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The U.S. Supreme Court on Monday declined to hear a constitutional challenge brought by New Jersey and three other states where taxpayers have been disproportionately hurt by the $10,000 cap placed on the federal income tax deduction for state and local taxes (SALT) already paid.

New York, New Jersey, Connecticut, and Maryland were seeking to overturn the SALT cap, instituted as part of the 2017 Tax Cuts & Jobs Act, because it hurts taxpayers in their states who pay high income taxes and property taxes, which are now no longer fully deductible on federal income tax returns.

The justices on Monday declined without comment to hear an appeal in New York, et. al., v. Yellen, effectively letting stand a lower court decision that had rejected the challenge brought by the four Northeast states. The 2nd U.S. Circuit Court of Appeals said in its 2021 decision that there was nothing in the text of the U.S. Constitution or its amendments that specifically mandates a full SALT deduction.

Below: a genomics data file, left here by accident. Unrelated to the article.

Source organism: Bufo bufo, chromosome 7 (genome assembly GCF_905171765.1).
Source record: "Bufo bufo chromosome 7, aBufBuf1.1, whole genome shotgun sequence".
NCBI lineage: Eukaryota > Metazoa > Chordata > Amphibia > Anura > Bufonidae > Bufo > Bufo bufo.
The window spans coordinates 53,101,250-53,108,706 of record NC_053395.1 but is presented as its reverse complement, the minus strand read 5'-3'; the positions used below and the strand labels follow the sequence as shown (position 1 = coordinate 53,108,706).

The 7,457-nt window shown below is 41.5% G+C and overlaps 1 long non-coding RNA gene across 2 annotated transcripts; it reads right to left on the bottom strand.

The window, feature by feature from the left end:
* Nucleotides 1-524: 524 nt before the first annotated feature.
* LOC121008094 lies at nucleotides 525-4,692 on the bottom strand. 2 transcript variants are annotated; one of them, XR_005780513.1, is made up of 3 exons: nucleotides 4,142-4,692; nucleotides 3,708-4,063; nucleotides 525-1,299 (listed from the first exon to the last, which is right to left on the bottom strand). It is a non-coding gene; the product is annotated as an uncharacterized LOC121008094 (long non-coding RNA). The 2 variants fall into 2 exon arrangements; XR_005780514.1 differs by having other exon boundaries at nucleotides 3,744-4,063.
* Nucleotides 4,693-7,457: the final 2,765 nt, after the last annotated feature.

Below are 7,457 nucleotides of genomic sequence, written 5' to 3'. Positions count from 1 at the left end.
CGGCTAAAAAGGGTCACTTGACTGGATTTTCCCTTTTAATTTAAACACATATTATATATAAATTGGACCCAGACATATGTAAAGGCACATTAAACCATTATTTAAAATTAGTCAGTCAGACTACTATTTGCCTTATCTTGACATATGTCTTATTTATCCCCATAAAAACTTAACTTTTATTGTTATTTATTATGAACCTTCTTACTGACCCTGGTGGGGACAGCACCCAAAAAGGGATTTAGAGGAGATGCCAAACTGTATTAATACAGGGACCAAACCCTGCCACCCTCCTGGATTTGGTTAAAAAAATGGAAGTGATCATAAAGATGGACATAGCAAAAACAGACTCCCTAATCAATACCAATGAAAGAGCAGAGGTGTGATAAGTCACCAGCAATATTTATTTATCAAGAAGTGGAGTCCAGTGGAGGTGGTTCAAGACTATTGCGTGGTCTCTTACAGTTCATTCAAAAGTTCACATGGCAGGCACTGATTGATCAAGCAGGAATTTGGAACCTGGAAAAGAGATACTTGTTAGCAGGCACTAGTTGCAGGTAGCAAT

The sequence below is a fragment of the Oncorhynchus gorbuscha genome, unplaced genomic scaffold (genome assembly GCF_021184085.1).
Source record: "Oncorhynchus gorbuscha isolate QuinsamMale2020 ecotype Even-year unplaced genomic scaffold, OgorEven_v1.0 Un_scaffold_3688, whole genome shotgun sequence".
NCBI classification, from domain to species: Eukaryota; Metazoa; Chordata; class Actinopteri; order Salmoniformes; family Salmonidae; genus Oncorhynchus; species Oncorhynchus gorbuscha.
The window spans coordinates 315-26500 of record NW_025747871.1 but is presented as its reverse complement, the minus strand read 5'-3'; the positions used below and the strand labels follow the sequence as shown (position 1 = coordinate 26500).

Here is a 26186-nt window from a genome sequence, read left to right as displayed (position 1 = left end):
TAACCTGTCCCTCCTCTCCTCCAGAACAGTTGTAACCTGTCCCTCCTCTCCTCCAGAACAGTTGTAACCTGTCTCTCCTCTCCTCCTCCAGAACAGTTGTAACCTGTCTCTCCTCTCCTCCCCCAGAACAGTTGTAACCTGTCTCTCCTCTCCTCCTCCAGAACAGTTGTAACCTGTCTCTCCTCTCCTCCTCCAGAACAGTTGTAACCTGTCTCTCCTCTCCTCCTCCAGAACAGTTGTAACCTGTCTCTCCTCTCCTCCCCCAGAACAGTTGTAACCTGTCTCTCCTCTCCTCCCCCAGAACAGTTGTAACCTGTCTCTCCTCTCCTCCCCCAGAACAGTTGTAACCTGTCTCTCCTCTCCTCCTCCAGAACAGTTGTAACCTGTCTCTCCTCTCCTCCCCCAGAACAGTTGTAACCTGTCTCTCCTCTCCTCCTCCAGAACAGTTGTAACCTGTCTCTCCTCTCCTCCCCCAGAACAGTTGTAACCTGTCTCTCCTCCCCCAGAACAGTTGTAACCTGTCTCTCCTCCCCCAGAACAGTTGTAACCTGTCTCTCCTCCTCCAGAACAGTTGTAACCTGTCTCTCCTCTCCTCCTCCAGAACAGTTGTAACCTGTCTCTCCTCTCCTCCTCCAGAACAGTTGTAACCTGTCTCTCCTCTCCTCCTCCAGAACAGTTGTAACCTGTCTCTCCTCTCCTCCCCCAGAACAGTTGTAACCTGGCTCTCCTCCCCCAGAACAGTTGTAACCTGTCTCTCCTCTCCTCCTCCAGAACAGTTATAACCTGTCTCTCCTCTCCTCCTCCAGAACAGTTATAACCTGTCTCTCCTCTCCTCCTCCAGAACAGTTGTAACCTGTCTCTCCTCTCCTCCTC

The appellate court also rejected the plaintiffs’ claim that the SALT cap infringed on state sovereignty by attempting to coerce states to reduce taxes and services.

The US Supreme Court order denying the plaintiffs’ petition, effectively leaving the cap in place, means high-tax states will have to look to Congress to obtain relief from the SALT cap. Several congressional Democrats have already said they will not vote for the White House’s $5.8 trillion federal budget plan unless it raises the SALT deduction cap.

New Jersey taxpayers have the highest property taxes in the nation, and its top income tax rate of 10.75% is also among the highest in the United States. Before the 2017 tax reform law took effect the average SALT deduction for New Jersey taxpayers was $19,000. By 2018, the average SALT deduction in New Jersey had dropped to $9,700.

Earlier this year, the governor signed into law the “Pass-through Business Alternative Income Tax,” which was supported by NJBIA because it gave thousands of small businesses registered as S-Corps and LLCs a workaround that enables them to fully deduct their state income taxes on federal returns.

The law amended New Jersey’s state tax code to a similar system that was in place prior to 1993 under which S corporations, LLCs and other business partnerships directly paid the state income tax liability of their owners and partners.